I believe I wrote you that a picture was removed which depicted the Queen's departure from Paris and that, in its place, I did an entirely new one which shows the flowing of the Kingdom of France, with the revival of the sciences and the arts through the liberality and the splendour of Her Majesty, who sits upon a shining throne and holds a scale in her hands, keeping the world in equilibrium by her prudence and equity.[89]

Considering the haste with which Rubens completed this painting, his lack of specific reference to a golden age in his letter, and the existence of several contemporary depictions of Marie as a figure of Justice, most historians are content with the simpler allegorical interpretation which is more consistent both with Rubens's style and the remainder of the cycle.[90]

It is believed that the original painting mentioned in the letter depicting Marie's departure from Paris was rejected in favor of The Felicity of the Regency due to the more innocuous subject matter of the latter. Rubens, in the same letter, goes on to say,

"This subject, which does not touch on the particular political considerations ... of this reign, nor have reference to any individual, has been very well received, and I believe that had it been entrusted altogether to me the business of the other subjects would have turned out better, without any of the scandal or murmurings."[91]

Here, we can see evidence of the adaptability of Rubens' style which made his career so successful. His willingness to fit his ideas with those of the patron equipped him with the perfect tools to be in charge of such a delicate and heavily anticipated subject.

Louis XIII Comes of Age[edit]

Louis XIII Comes of Age

The painting Louis XIII Comes of Age represents the historical scene of the transferring of power from mother to son in abstract, or allegorical means.[92] Marie has reigned as regent during her son's youth, and now she has handed the rudder of the ship to Louis, the new king of France. The ship represents the state, now in operation as Louis steers the vessel. Each of the rowers can be identified by the emblematic shields that hang on the side of the ship. The second rower's shield depicts a flaming altar with four sphinxes, a coiling serpent and an open eye that looks downwards. These characteristics are known to be that of Piety or Religion, both of which Maria would want her son to embody. What is also known as a parade boat, Rubens referencing Horace's boat, is adorned with a dragon on front and dolphins on the stern. Louis looks upwards to his mother for guidance on how to steer the ship of state. In the violent clouds are two Fames, one with a Roman buccina and the second with what seems to be a trumpet.[92] Louis guides, while the ship's actual movement is due to the four rowing figures, personifying Force, Religion, Justice, and Concord. The figure adjusting the sail is thought to be Prudence or Temperance. At the center in front of the mast stands France, with a flame in her right hand illustrating steadfastness and the globe of the realm, or the orb of government, in her left. Force, extending her oar and heaving to, is identified by the shield just beneath her showing a lion and column. She is paired with Marie by the color of their hair, and similarly Louis is paired with Religion, or the Order of the Holy Spirit. The pairing of Marie with the figure of Force gives power to the image of the queen, while Marie's actual pose is more passive, showing very effectively her graceful acknowledgement of her son's authority henceforth.[93] It is an interesting painting to examine within the context of the tense relationship between the young king and his mother. Sometime just prior to his coronation, Louis XIII and Marie de' Medici had a quarrel, leading to the exile of the queen.[29] Rubens obviously would have known this and so chose to ignore the tension surrounding Marie's relationship with her son, instead emphasizing her poise in the transfer of power.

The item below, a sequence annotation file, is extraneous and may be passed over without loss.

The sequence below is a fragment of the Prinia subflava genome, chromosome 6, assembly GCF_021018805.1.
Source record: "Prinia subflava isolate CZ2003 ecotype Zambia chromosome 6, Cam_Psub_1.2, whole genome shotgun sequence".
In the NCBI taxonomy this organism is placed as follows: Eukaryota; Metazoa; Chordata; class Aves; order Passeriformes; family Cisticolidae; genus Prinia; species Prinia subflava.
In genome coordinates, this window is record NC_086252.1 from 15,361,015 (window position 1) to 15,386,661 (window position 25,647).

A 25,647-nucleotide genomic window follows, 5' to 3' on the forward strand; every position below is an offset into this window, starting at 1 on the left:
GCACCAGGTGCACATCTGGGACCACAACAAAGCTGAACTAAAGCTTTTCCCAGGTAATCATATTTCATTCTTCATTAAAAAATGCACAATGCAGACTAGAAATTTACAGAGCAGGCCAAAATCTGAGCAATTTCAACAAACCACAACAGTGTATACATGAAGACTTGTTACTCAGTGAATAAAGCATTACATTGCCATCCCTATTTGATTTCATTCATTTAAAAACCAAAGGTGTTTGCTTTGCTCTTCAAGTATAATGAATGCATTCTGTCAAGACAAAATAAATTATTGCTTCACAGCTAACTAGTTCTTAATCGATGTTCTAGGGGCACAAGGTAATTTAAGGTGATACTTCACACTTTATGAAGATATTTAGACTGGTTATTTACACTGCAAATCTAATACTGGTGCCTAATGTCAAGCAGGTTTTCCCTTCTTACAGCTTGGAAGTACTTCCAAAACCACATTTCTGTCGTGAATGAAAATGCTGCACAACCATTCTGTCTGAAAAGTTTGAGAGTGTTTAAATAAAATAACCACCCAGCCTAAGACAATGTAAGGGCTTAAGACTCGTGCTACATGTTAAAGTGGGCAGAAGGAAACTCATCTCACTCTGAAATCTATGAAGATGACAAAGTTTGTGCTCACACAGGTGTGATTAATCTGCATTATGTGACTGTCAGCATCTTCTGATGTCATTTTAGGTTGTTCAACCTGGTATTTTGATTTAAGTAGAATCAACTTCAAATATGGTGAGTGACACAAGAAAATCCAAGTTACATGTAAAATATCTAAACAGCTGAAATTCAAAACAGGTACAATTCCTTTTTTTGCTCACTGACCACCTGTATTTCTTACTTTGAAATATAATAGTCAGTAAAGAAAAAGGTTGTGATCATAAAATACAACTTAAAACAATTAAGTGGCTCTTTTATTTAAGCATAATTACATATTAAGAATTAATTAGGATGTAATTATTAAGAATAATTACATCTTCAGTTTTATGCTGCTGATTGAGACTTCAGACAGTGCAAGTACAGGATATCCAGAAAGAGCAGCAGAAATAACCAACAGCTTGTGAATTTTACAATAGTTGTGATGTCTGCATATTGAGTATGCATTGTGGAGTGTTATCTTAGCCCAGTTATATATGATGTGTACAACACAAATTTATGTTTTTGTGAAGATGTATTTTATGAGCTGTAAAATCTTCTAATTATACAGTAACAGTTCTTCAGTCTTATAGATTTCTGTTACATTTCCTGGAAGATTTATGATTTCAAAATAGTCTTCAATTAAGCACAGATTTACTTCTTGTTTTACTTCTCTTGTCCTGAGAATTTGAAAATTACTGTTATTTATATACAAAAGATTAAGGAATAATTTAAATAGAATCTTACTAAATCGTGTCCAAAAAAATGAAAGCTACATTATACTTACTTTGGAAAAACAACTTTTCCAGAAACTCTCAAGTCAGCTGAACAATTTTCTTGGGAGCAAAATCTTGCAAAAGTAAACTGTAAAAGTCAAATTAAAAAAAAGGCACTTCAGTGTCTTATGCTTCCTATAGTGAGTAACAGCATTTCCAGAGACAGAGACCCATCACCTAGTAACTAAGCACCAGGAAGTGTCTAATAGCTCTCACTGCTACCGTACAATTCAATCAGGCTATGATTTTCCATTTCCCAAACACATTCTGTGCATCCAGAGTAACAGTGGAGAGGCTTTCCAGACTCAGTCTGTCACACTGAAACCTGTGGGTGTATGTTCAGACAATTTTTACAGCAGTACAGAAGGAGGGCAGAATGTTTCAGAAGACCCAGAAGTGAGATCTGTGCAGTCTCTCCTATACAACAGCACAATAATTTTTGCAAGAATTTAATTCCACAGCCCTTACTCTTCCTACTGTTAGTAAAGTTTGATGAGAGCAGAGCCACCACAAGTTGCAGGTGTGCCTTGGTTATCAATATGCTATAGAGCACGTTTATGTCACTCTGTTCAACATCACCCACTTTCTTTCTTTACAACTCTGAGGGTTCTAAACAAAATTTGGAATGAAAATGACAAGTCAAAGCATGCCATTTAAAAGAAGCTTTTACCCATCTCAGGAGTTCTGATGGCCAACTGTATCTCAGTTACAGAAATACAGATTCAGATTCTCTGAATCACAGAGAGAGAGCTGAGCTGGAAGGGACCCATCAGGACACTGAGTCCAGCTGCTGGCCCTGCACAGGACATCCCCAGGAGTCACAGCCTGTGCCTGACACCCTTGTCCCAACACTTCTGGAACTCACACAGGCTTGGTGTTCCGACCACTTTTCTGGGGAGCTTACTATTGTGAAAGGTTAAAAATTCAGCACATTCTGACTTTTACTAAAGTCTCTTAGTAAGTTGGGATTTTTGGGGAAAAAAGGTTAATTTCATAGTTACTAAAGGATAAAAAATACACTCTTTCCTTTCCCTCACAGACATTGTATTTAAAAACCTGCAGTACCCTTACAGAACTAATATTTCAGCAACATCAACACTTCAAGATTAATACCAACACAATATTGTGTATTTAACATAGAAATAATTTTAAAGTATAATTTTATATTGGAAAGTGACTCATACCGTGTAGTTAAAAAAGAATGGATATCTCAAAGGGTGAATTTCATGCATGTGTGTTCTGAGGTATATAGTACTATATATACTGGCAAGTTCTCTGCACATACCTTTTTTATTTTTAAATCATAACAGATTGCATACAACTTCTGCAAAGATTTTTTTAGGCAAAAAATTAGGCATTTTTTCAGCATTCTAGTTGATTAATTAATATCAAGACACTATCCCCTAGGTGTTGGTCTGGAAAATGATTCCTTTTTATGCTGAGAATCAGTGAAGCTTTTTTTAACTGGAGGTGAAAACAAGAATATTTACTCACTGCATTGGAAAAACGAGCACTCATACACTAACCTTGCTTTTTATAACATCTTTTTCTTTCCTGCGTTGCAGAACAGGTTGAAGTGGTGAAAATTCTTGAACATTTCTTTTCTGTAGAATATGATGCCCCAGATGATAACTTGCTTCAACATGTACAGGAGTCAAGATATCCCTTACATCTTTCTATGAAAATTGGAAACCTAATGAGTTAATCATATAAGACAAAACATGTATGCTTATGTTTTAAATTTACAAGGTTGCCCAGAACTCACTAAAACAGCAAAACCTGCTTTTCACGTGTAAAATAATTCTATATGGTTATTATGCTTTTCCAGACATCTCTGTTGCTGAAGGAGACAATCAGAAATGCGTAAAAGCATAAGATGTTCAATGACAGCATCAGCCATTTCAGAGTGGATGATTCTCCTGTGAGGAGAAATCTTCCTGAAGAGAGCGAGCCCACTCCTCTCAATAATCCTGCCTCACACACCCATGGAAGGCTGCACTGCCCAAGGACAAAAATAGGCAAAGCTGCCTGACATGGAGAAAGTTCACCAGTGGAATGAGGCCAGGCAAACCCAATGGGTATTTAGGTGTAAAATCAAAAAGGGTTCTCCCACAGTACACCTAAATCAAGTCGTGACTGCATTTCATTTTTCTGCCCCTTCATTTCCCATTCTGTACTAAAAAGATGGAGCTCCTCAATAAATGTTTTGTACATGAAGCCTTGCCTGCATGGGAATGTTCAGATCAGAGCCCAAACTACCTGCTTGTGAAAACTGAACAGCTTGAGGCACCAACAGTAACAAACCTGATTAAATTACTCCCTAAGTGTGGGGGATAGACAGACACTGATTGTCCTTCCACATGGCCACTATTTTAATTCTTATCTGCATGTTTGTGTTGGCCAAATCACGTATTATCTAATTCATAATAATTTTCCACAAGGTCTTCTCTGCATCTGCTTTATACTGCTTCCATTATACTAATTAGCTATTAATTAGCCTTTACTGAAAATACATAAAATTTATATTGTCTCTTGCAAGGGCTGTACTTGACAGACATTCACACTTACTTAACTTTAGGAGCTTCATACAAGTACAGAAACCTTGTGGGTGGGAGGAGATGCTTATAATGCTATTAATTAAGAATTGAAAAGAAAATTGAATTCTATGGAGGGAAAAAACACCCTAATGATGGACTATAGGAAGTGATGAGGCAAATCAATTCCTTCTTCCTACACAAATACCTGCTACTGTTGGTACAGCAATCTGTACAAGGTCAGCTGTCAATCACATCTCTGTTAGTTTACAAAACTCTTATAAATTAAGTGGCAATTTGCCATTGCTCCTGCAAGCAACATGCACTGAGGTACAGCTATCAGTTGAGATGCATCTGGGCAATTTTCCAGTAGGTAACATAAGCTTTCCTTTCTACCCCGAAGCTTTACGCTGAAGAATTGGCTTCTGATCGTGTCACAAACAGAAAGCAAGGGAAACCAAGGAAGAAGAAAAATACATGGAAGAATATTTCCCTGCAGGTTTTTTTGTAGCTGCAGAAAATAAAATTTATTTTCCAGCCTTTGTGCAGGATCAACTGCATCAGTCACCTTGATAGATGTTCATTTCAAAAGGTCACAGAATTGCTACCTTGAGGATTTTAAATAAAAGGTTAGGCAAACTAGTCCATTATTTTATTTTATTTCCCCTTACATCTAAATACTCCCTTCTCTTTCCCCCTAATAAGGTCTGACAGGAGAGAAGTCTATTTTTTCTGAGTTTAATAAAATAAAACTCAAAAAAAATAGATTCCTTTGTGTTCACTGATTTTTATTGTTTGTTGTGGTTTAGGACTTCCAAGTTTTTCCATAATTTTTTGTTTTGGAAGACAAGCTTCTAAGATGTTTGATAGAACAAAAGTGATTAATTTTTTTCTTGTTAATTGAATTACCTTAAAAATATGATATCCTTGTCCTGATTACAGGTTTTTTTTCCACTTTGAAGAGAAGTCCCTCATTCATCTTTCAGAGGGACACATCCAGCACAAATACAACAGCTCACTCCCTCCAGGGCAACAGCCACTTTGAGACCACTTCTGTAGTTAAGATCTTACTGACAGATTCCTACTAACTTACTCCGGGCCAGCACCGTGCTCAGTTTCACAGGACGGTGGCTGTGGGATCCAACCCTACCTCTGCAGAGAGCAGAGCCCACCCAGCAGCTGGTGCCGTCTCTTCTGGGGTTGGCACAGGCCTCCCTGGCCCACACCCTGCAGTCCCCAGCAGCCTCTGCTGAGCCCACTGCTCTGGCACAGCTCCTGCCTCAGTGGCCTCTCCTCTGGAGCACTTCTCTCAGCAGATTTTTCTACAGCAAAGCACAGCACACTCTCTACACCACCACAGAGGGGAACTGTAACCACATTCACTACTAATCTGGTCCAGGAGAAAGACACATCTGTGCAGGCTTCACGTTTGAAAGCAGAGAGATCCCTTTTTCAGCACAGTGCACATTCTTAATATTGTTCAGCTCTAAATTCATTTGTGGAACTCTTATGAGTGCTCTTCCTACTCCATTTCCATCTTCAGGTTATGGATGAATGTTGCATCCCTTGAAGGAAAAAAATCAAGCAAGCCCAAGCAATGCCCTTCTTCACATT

The Flight from Blois[edit]

The Flight from Blois